To succeed in this strategy, it is crucial that Japan maintains a compact formation, systematically forcing transitions by minimizing space between the midfield and defensive lines, and creating chances by breaking forward equally systematically when switching from defense to attack. If it is forced to sit back too deep, it will face an increased risk of conceding while limit attacking opportunities, so the key will be for the team to maintain as high a line as possible and try to win the ball in the opponents’ defensive third.
A crucial role in this system is played by the lone striker. In the friendly against the United States, Celtic’s Maeda Daizen made an important contribution in this position, aggressively chasing the ball back and forth. But who will get the nod in Qatar?
Meanwhile, in the second match, against Costa Rica, Japan is likely to dominate possession. With more time spent in attack than defense, this game will call for a different strategy from the matchups against Germany and Spain. However, with Japan sometimes struggling against defensively solid opponents, they will need to figure out how to poach a goal against a team in a deep-lying block. In order to reach the round of 16, it is crucial that Japan comes away from the game against Costa Rica, who sit lower in the FIFA rankings, with all three points.
Using Entire Squad to Fullest
The timing is not the only difference about this year’s World Cup. Squad sizes have been increased from the usual 23 to 26 members, with the opportunity to make five substitutions each game rather than the traditional three. While these rule changes undoubtedly favor the nations with the deepest talent pools, this does not change the fact that teams’ chances of progressing are dependent on how effectively they can leverage their full squads. Though some squads may prefer to play with an established lineup, the shorter rest periods between games (three days as opposed to the usual four) also carry certain risks. For a Japan side whose approach is predicated on hard work, and who will need to give more than 100% each game in order to make it out of their group, fatigue is likely to be a major factor. As such, a degree of squad rotation seems like the best approach.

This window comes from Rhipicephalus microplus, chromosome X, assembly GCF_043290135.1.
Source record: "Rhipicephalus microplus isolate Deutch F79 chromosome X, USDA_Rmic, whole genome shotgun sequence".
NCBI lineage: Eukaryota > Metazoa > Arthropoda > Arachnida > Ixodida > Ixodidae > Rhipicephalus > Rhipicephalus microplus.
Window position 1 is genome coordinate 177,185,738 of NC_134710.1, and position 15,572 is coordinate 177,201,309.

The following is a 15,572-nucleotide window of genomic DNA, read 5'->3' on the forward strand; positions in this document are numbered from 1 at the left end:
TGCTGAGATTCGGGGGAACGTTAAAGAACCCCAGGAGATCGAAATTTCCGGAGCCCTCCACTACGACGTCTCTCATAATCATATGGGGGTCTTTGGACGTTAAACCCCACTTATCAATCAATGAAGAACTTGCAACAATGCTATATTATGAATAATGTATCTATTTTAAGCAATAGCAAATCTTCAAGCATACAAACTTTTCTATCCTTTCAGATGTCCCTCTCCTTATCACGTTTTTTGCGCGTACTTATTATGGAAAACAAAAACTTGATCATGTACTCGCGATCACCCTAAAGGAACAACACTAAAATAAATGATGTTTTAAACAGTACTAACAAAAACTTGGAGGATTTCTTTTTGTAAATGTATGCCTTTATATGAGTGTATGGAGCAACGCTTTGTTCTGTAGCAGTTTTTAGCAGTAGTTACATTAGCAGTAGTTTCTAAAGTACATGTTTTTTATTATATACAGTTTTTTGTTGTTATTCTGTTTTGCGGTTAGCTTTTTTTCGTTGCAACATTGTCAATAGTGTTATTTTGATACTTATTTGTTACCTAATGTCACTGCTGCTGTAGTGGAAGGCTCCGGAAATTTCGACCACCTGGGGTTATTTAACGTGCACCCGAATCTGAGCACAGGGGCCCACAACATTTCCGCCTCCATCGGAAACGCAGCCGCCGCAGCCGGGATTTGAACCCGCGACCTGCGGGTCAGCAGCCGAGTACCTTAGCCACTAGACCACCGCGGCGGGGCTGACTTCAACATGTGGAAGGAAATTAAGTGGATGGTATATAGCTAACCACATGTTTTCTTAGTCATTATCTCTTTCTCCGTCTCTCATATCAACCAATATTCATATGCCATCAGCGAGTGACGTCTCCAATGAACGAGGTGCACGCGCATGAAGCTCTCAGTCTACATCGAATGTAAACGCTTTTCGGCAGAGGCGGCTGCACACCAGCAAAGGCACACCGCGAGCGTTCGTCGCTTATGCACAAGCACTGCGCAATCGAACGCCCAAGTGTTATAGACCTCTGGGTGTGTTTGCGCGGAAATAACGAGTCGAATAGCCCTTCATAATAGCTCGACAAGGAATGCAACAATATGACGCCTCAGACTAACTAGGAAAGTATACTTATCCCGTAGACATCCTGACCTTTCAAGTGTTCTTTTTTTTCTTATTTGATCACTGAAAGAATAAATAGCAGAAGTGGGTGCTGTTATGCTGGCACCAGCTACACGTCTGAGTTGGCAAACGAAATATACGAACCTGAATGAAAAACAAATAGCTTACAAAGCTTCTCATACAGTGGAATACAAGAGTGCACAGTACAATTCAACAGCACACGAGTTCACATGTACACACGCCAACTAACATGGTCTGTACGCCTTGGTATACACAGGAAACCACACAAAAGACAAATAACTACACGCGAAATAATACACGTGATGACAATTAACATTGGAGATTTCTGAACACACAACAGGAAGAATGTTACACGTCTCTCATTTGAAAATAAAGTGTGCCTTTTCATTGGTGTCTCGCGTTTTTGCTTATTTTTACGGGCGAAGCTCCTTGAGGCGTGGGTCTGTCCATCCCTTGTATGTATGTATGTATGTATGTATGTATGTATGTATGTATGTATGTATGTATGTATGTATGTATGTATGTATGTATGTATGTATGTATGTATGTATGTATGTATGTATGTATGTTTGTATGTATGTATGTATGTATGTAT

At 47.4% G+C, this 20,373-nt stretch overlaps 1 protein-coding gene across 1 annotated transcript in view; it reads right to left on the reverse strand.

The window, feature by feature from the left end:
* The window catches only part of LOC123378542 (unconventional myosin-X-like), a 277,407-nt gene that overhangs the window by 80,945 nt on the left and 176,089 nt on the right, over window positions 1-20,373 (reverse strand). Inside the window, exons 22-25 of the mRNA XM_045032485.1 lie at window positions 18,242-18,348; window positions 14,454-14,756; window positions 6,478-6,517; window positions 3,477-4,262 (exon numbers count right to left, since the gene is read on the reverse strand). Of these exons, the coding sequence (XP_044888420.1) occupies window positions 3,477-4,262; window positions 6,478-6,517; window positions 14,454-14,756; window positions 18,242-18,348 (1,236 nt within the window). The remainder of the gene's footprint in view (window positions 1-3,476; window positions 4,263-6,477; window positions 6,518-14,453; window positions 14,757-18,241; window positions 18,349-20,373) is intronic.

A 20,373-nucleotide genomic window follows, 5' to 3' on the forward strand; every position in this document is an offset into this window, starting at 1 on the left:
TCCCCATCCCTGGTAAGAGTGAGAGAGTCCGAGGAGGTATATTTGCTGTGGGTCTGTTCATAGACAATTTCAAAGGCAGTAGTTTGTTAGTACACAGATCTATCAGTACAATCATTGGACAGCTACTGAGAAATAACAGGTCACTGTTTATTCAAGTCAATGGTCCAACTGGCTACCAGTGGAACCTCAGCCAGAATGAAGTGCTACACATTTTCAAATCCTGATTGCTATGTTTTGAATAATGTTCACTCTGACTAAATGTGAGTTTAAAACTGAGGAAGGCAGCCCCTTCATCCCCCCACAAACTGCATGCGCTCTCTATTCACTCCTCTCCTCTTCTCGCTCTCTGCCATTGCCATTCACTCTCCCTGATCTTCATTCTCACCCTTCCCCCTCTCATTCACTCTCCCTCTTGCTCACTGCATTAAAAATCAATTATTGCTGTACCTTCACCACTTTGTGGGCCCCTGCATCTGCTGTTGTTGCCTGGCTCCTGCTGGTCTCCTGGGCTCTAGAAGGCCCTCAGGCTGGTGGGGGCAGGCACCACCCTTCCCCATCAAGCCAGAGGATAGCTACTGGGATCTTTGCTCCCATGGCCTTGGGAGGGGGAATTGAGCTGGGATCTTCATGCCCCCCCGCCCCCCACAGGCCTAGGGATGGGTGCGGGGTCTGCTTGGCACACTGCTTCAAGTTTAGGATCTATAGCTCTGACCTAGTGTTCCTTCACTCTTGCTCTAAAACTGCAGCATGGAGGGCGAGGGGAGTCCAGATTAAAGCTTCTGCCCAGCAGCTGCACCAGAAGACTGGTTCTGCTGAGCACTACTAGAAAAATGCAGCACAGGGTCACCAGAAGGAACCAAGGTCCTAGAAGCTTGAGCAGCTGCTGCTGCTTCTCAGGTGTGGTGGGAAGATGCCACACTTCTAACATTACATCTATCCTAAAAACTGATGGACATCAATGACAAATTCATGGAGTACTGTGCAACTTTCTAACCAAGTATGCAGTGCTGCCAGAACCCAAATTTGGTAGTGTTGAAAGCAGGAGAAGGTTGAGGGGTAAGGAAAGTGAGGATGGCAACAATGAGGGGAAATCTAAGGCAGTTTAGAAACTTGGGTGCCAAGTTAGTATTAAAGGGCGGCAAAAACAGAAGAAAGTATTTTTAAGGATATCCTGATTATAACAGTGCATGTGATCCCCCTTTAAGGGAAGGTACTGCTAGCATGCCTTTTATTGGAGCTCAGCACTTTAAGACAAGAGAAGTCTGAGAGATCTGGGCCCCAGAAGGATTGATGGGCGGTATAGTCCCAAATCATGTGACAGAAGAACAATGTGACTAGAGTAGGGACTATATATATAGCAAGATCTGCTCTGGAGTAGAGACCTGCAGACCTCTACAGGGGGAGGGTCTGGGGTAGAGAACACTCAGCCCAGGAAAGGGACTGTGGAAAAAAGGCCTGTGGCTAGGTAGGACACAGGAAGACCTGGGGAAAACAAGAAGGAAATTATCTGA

From the long periods of defending expected against Germany and Spain, to the long periods of attacking that are likely against Costa Rica, Moriyasu’s ability to find the proper variety in both team selection and tactics will be the mark of his qualities as a coach.
What Moriyasu will certainly demand from all 26 squad members is a mentality that puts the team first. “Of course I want to help the players leverage their individual qualities,” he says. “But we can’t base our game solely around that. The strength of this Japan team lies in showcasing individual talents within a strong framework based on cooperation. Everything rests on giving your all for the national team, and that’s what we demand from our players.”
If Japan can come together in a system and play as one, the team’s chances of overcoming the challenges that confront it will surely improve.
Players to Watch
In terms of Japan’s three key players, the first is 24-year-old Arsenal defender Tomiyasu Takehiro, a very modern center-back who combines power, pace, and technique. As well as helping to martial the team’s compact formation, he can create chances with passes from deep.
The second is 26-year-old Kamada Daichi, currently in a rich vein of goalscoring form for his club Eintracht Frankfurt. Whether deployed as a forward or an attacking midfielder, he excels at creating shooting opportunities. While his strike in September’s game against the United States may have been accompanied by several missed chances, the fact that he was in position to get so many shots away in the first place speaks to a rare talent.
The third and final key man is Kubo Takefusa, the 21-year-old Real Sociedad winger who is known for stretching the play and driving his team rapidly up the pitch with runs into space. Kubo’s accurate striking of the ball also makes him a threat from set pieces.
Will these players be able to showcase their talents and cause a major upset? If they do manage to reach the round of 16, it could mark the opening of a new chapter in the history of Japan’s national team.
Source : Nippon